In his two years at Marquette, Wilson has put up very efficient numbers – 36% from three, 44% from the field, more assists than turnovers, 74% free throw and 5.0 rebounds per game. The stats between both years are fairly similar, except for increased field goals made and rebounds – stats that increase by solely usage. Fairly older than most college basketball players (turning 23 in November), expect the same this year out of Wilson – same statistical rates, just more production due to a much increased role.
SG Todd Mayo: Increase role (but first, get healthy)
All that needs to be said about Mayo here was said already in this article about his unexpected surgery – that once his suspension-riddled season was behind him, he seemed ready get back to the freshman who averaged 8 PPG and 33% from three, until he tore the meniscus in his left knee. He may be able to get back in time for the season, or he may sit out a few games – but there’s no doubt he has matured and worked incredibly hard this offseason to show that. A projected starter pre-surgery, the only way to see how healthy Mayo will be is to wait.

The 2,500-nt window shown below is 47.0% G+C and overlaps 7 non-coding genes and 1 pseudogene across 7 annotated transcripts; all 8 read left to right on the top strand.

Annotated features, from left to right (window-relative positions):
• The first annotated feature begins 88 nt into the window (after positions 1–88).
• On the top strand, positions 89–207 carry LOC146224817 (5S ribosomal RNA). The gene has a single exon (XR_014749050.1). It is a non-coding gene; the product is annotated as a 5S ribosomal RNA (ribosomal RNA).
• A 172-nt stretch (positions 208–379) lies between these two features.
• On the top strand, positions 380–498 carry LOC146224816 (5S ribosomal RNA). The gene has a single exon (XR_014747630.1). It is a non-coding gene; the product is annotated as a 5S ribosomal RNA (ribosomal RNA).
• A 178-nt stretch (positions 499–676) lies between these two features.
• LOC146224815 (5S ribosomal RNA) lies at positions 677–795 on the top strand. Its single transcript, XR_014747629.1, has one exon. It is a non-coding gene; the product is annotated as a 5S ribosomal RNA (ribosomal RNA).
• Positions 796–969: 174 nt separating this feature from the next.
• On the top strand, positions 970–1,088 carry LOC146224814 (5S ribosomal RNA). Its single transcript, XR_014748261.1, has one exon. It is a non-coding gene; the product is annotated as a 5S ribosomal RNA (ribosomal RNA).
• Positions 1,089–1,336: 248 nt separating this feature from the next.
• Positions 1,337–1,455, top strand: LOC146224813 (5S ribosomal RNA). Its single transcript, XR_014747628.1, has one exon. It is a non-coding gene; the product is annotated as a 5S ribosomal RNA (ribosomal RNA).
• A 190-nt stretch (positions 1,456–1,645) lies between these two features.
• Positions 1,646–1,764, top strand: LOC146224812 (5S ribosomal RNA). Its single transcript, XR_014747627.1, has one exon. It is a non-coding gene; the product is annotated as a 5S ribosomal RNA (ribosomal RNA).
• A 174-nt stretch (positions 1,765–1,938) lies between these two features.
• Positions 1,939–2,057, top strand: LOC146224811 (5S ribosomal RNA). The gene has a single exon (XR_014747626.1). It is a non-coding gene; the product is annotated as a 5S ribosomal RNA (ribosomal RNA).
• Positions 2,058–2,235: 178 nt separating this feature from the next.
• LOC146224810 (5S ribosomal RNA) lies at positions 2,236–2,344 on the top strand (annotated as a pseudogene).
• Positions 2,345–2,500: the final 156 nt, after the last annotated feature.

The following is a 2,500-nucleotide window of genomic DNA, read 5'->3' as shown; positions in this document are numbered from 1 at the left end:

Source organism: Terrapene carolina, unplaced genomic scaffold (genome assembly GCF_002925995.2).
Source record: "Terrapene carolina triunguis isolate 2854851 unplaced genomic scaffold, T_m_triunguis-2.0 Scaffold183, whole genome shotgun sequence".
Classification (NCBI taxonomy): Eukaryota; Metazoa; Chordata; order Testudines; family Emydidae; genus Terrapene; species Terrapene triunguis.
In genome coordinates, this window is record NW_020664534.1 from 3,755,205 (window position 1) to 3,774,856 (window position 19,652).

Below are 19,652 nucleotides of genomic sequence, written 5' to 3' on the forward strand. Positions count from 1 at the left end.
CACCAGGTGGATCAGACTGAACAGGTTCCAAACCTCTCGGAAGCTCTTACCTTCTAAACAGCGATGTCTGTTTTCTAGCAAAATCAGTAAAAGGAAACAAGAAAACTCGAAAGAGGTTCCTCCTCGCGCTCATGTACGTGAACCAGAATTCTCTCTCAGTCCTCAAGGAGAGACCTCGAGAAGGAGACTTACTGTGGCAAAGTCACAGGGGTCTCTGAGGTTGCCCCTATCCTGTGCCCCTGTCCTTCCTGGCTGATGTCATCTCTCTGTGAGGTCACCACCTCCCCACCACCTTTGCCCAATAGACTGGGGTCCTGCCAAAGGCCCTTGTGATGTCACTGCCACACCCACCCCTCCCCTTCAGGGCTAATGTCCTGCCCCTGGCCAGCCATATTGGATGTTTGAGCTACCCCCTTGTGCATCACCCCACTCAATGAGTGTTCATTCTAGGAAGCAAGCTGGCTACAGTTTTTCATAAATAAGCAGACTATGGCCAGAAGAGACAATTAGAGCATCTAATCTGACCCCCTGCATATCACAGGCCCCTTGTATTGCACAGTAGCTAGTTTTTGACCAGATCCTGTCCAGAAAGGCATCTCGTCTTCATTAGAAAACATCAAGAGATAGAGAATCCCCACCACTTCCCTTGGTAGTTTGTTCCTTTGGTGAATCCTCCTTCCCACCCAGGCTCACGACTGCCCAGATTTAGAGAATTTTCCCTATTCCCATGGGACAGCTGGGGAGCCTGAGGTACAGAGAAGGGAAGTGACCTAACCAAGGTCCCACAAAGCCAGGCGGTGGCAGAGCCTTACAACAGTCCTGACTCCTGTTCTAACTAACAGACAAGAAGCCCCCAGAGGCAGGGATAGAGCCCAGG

C Chris Otule: Free throw shooting, getting back to pre-ACL agility
Otule, given the official grant of a 6th year at Marquette this offseason, has been a statistically constant player over the last three years. The only category that stands out from the rest is free throw shooting, where he has shot an abysmal .512 over his MU career, and declined in percentage each of the last 3 years. However, with such a large sample size, don’t expect any drastic changes in that department. Also, after using a brace for his rehabbing knee last year, Otule will be at full strength for the whole season, so overall expect either slightly improved numbers or more of the same.
F Steve Taylor, Jr: Increase role
Taylor actually put up quite productive numbers his freshman season for averaging only 8 minutes per game. Don’t look at the 3 points and 2 rebounds per game, look at the .531 percent shooting percentage (43-81) and 73 total season rebounds, 36 of which were on the offensive glass. Overall a very productive first season, and after he fully recovers from a surgery to remove a benign growth in his right knee in May,* expect Taylor to keep up the efficient play with plentiful time at the 3 and 4.
G/F Juan Anderson: Outside shooting